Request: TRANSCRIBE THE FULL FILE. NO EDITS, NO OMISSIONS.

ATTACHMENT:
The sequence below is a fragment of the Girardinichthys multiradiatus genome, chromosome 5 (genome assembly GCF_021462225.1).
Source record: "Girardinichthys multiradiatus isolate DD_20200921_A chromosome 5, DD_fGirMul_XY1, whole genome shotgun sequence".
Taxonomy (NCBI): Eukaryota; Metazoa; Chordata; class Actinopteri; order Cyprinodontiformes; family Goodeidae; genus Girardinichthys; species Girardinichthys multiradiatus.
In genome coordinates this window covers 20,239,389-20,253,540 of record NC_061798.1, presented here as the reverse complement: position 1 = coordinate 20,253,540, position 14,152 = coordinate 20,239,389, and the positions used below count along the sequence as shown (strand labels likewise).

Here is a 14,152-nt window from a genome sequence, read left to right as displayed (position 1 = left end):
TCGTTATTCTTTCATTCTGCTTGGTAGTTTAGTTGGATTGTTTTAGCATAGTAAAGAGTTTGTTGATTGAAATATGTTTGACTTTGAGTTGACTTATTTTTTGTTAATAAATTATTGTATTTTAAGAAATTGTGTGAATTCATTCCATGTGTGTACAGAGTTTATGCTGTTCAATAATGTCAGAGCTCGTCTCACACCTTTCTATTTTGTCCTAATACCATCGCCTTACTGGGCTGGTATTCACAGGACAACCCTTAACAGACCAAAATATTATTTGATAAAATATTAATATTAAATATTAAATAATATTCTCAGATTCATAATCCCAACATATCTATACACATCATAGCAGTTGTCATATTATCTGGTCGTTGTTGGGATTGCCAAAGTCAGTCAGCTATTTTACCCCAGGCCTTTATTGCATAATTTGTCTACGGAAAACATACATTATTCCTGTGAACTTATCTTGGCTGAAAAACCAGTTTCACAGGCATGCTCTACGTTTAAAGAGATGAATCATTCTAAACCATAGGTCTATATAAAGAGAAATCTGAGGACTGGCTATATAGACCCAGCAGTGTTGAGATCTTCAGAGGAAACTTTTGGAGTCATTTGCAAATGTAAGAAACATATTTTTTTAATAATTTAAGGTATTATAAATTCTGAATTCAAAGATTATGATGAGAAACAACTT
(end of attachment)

The sequence below is a fragment of the Girardinichthys multiradiatus genome, chromosome 5 (genome assembly GCF_021462225.1).
Source record: "Girardinichthys multiradiatus isolate DD_20200921_A chromosome 5, DD_fGirMul_XY1, whole genome shotgun sequence".
Taxonomy (NCBI): Eukaryota; Metazoa; Chordata; class Actinopteri; order Cyprinodontiformes; family Goodeidae; genus Girardinichthys; species Girardinichthys multiradiatus.
In genome coordinates this window covers 20,239,389-20,253,540 of record NC_061798.1, presented here as the reverse complement: position 1 = coordinate 20,253,540, position 14,152 = coordinate 20,239,389, and the positions used below count along the sequence as shown (strand labels likewise).

Here is a 14,152-nt window from a genome sequence, read left to right as displayed (position 1 = left end):
TCGTTATTCTTTCATTCTGCTTGGTAGTTTAGTTGGATTGTTTTAGCATAGTAAAGAGTTTGTTGATTGAAATATGTTTGACTTTGAGTTGACTTATTTTTTGTTAATAAATTATTGTATTTTAAGAAATTGTGTGAATTCATTCCATGTGTGTACAGAGTTTATGCTGTTCAATAATGTCAGAGCTCGTCTCACACCTTTCTATTTTGTCCTAATACCATCGCCTTACTGGGCTGGTATTCACAGGACAACCCTTAACAGACCAAAATATTATTTGATAAAATATTAATATTAAATATTAAATAATATTCTCAGATTCATAATCCCAACATATCTATACACATCATAGCAGTTGTCATATTATCTGGTCGTTGTTGGGATTGCCAAAGTCAGTCAGCTATTTTACCCCAGGCCTTTATTGCATAATTTGTCTACGGAAAACATACATTATTCCTGTGAACTTATCTTGGCTGAAAAACCAGTTTCACAGGCATGCTCTACGTTTAAAGAGATGAATCATTCTAAACCATAGGTCTATATAAAGAGAAATCTGAGGACTGGCTATATAGACCCAGCAGTGTTGAGATCTTCAGAGGAAACTTTTGGAGTCATTTGCAAATGTAAGAAACATATTTTTTTAATAATTTAAGGTATTATAAATTCTGAATTCAAAGATTATGATGAGAAACAACTT